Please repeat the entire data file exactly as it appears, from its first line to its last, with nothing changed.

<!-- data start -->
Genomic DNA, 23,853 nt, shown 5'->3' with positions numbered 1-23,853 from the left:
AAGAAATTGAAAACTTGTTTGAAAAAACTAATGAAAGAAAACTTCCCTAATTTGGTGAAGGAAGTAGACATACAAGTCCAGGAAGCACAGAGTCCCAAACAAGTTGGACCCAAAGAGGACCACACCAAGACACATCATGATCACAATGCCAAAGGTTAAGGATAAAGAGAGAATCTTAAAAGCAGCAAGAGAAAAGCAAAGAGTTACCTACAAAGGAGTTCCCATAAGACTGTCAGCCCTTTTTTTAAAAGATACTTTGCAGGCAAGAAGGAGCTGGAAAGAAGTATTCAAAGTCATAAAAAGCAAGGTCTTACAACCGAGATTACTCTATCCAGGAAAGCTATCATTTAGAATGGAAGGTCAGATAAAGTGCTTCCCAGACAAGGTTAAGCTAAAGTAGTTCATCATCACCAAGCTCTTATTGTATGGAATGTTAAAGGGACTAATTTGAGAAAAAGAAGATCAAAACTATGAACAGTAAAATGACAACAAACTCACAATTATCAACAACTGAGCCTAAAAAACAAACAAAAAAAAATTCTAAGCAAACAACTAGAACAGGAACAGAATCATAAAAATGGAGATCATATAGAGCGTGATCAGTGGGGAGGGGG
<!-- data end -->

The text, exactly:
Genomic DNA, 23,853 nt, shown 5'->3' with positions numbered 1-23,853 from the left:
AAGAAATTGAAAACTTGTTTGAAAAAACTAATGAAAGAAAACTTCCCTAATTTGGTGAAGGAAGTAGACATACAAGTCCAGGAAGCACAGAGTCCCAAACAAGTTGGACCCAAAGAGGACCACACCAAGACACATCATGATCACAATGCCAAAGGTTAAGGATAAAGAGAGAATCTTAAAAGCAGCAAGAGAAAAGCAAAGAGTTACCTACAAAGGAGTTCCCATAAGACTGTCAGCCCTTTTTTTAAAAGATACTTTGCAGGCAAGAAGGAGCTGGAAAGAAGTATTCAAAGTCATAAAAAGCAAGGTCTTACAACCGAGATTACTCTATCCAGGAAAGCTATCATTTAGAATGGAAGGTCAGATAAAGTGCTTCCCAGACAAGGTTAAGCTAAAGTAGTTCATCATCACCAAGCTCTTATTGTATGGAATGTTAAAGGGACTAATTTGAGAAAAAGAAGATCAAAACTATGAACAGTAAAATGACAACAAACTCACAATTATCAACAACTGAGCCTAAAAAACAAACAAAAAAAAATTCTAAGCAAACAACTAGAACAGGAACAGAATCATAAAAATGGAGATCATATAGAGCGTGATCAGTGGGGAGGGGG